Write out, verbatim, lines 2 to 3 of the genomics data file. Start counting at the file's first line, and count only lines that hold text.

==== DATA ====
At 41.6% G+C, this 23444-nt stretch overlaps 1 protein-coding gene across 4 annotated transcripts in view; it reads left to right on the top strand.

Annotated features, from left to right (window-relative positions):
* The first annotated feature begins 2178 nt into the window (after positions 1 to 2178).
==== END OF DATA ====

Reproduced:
Annotated features, from left to right (window-relative positions):
* The first annotated feature begins 2178 nt into the window (after positions 1 to 2178).